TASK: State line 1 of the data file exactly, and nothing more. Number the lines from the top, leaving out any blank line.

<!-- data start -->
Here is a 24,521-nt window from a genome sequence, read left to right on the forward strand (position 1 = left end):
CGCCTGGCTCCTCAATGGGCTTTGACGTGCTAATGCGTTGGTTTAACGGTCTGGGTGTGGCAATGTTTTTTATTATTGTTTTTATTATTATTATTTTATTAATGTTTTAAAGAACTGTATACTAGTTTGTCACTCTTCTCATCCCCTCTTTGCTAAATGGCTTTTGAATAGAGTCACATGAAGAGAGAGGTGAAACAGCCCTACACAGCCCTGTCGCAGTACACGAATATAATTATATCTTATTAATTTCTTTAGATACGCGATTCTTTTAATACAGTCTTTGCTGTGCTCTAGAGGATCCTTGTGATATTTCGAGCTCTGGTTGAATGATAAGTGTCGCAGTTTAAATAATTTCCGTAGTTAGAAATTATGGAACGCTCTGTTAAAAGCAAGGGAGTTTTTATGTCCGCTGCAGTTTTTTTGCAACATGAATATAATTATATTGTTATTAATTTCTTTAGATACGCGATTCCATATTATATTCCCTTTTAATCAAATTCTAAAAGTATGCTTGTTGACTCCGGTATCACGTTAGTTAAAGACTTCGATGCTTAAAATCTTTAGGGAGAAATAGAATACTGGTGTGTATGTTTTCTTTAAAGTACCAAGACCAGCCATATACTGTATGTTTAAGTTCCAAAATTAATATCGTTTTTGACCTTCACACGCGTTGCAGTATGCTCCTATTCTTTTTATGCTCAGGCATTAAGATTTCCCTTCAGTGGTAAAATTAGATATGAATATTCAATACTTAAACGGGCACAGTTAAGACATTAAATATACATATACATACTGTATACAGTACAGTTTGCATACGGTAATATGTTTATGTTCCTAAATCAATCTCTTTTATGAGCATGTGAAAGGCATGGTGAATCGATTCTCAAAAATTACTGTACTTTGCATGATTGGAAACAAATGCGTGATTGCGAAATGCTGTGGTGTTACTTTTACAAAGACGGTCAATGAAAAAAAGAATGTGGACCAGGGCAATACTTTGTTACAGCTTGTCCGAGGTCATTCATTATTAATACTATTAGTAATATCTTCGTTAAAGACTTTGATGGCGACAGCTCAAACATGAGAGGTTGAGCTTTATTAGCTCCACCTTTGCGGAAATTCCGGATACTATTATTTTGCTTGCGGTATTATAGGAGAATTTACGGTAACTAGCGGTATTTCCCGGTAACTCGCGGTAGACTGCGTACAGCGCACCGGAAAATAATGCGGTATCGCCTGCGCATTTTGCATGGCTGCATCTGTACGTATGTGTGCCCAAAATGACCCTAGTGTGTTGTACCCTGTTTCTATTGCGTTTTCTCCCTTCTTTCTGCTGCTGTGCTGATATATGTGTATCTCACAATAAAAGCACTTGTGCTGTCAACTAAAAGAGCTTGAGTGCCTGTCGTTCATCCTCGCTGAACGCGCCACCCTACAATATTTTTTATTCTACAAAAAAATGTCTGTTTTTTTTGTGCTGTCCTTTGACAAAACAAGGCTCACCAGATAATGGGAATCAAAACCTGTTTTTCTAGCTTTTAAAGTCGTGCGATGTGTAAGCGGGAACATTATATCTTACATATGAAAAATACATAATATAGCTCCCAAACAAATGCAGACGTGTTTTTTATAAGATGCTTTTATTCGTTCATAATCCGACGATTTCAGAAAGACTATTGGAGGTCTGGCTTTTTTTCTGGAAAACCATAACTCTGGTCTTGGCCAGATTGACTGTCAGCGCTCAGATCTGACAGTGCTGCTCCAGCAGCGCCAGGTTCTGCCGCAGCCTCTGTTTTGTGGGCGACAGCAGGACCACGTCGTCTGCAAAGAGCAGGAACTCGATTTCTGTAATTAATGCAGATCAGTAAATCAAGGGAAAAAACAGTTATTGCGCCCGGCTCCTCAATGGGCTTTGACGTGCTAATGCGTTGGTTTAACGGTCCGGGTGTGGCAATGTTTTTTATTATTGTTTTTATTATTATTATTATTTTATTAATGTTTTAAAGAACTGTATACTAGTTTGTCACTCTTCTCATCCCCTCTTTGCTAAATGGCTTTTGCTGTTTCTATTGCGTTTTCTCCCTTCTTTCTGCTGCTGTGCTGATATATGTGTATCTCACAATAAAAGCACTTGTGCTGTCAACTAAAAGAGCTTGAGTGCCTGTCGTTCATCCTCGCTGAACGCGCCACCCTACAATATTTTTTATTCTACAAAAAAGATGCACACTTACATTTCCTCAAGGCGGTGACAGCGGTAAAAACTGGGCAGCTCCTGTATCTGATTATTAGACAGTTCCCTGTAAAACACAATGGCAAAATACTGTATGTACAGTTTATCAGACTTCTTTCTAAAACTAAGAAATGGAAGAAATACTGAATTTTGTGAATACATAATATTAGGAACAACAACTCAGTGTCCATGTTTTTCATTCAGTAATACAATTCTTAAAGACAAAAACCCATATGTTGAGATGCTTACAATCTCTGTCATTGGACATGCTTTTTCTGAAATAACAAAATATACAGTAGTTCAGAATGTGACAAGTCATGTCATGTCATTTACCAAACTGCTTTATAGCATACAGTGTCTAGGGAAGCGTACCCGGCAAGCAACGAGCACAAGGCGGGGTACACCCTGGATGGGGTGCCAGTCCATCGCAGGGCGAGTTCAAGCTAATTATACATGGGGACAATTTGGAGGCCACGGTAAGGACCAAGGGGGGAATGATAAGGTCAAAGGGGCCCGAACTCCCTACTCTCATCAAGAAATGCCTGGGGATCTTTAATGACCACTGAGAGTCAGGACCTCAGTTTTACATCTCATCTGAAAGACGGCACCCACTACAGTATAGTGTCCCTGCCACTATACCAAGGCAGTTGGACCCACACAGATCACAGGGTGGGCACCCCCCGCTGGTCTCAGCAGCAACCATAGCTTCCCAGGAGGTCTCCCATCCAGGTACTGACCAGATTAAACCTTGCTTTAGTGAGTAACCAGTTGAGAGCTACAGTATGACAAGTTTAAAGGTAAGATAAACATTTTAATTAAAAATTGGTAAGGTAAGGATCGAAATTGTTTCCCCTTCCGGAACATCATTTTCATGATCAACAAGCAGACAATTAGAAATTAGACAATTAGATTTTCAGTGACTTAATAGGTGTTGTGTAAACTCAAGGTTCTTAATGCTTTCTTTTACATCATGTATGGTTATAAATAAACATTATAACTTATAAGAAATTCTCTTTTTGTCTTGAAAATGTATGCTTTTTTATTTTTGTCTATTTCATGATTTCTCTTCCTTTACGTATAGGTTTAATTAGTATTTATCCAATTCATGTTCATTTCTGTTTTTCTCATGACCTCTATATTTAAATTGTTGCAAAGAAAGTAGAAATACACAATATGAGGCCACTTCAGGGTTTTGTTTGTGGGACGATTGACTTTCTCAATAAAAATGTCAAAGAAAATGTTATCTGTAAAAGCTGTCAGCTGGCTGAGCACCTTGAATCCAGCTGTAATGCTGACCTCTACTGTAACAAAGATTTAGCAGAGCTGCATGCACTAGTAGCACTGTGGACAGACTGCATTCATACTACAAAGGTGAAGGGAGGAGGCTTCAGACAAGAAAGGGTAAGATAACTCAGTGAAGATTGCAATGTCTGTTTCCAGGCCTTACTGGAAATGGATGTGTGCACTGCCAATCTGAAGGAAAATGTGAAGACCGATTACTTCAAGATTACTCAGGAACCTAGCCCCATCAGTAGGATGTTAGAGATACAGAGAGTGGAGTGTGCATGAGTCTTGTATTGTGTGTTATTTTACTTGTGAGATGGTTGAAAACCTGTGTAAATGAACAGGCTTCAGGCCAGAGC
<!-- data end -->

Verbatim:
Here is a 24,521-nt window from a genome sequence, read left to right on the forward strand (position 1 = left end):